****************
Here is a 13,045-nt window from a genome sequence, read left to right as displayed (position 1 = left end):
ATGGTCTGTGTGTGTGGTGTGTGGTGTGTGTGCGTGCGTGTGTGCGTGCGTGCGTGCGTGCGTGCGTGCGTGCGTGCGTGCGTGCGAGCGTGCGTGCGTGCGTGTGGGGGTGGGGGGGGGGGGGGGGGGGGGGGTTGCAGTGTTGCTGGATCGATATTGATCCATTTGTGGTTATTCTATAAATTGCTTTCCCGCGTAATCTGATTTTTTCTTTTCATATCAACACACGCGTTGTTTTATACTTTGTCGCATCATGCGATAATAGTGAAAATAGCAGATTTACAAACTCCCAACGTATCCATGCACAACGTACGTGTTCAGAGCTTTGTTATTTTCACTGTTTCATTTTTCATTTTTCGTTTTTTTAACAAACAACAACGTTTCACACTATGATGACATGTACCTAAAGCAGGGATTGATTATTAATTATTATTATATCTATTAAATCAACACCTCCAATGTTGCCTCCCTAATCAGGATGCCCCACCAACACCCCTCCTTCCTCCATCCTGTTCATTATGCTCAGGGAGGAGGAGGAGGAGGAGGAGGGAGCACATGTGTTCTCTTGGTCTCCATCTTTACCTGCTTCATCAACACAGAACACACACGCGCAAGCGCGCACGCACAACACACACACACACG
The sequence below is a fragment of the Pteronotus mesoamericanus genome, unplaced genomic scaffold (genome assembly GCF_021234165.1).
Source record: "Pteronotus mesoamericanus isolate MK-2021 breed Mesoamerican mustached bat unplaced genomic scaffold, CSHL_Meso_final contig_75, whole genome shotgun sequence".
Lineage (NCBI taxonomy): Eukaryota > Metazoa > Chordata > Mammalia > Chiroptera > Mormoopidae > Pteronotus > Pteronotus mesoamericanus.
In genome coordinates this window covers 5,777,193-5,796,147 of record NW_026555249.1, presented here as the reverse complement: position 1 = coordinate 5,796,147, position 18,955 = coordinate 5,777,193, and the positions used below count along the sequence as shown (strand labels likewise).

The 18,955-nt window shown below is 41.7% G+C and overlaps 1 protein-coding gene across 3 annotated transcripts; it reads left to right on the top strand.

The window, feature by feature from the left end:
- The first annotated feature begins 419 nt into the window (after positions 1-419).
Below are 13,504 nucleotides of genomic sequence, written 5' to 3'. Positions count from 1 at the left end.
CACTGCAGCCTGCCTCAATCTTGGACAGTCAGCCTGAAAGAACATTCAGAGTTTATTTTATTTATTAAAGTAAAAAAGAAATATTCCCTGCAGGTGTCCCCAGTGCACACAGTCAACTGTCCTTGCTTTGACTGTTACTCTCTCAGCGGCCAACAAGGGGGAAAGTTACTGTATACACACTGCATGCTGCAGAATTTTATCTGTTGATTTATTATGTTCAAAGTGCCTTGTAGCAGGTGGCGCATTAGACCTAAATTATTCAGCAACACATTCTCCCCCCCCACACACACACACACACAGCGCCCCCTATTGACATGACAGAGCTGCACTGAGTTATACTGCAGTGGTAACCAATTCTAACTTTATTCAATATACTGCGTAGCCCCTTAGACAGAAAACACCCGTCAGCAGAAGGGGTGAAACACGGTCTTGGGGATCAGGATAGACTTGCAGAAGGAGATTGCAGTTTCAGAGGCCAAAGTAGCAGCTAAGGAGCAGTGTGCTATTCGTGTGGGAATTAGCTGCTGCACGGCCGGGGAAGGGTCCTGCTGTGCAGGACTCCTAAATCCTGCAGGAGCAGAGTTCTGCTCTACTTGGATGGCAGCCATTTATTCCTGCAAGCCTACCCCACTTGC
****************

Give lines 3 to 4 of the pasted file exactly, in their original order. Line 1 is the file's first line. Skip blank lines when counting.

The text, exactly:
The sequence below is a fragment of the Pteronotus mesoamericanus genome, unplaced genomic scaffold (genome assembly GCF_021234165.1).
Source record: "Pteronotus mesoamericanus isolate MK-2021 breed Mesoamerican mustached bat unplaced genomic scaffold, CSHL_Meso_final contig_75, whole genome shotgun sequence".